Report urges engineering to concentrate on fresh materials

But niche learning may not play well in jobs market, expert warns

November 21, 2013

Engineering degrees need modules that deal with some of the “eight great technologies” trumpeted by David Willetts, the universities and science minister, a report has argued.

According to the report by the publicly funded UK Commission for Employment and Skills, undergraduates should be taught more about 3D printing, plastic electronics and advanced composite materials. Such content would teach them about the emerging technologies vital to the future of the aerospace and car manufacturing industries.

If provision in these areas is not stepped up, the UK risks skills shortages in areas vital to economic growth, it adds.

Matthew Harrison, director of education at the Royal Academy of Engineering, welcomed the recommendations but warned universities not to go too far and develop degrees solely focused on the three areas, as research suggested that graduates needed a broader skills base.

Employers recruited those who have studied the core disciplines of mechanical, civil, electrical and structural engineering, he said. The same was not true for graduates of specific niche courses.

“We have found that employment is more challenging for these graduates because they come out with a particular speciality and sometimes struggle to find the right job,” Professor Harrison said.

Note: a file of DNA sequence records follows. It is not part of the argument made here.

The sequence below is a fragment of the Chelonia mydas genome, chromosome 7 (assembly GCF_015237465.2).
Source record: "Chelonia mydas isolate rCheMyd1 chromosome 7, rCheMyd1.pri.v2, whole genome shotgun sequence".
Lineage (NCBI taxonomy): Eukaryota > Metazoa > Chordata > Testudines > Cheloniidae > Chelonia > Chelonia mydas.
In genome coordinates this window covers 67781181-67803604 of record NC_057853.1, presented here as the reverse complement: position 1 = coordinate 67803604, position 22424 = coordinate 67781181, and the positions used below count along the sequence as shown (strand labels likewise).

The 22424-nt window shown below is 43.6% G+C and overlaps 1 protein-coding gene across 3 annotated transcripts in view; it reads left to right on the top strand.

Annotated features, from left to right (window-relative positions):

He added that all manufacturing and aerospace degree courses already contained materials modules, including work on composites. Engineering departments should work with their industrial advisory boards to extend and enhance that content, he said.

The UKCES report also suggests that specialist master’s courses in the three fields could be developed.

Professor Harrison said that such courses already existed and argued that engineering departments had a good track record of reacting to employer needs by establishing specialist postgraduate courses in new areas.

“That solution is nothing new,” he said.

holly.else@tsleducation.com

You've reached your article limit

Register to continue

Registration is free and only takes a moment. Once registered you can read a total of 6 articles each month, plus:

  • Sign up for the editor's highlights
  • Receive World University Rankings news first
  • Get job alerts, shortlist jobs and save job searches
  • Participate in reader discussions and post comments
Register

Have your say

Log in or register to post comments

Most Commented

Doctoral study can seem like a 24-7 endeavour, but don't ignore these other opportunities, advise Robert MacIntosh and Kevin O'Gorman

Matthew Brazier illustration (9 February 2017)

How do you defeat Nazis and liars? Focus on the people in earshot, says eminent Holocaust scholar Deborah Lipstadt

Improvement, performance, rankings, success

Phil Baty sets out why the World University Rankings are here to stay – and why that's a good thing

Warwick vice-chancellor Stuart Croft on why his university reluctantly joined the ‘flawed’ teaching excellence framework

people dressed in game of thrones costume

Old Germanic languages are back in vogue, but what value are they to a modern-day graduate? Alice Durrans writes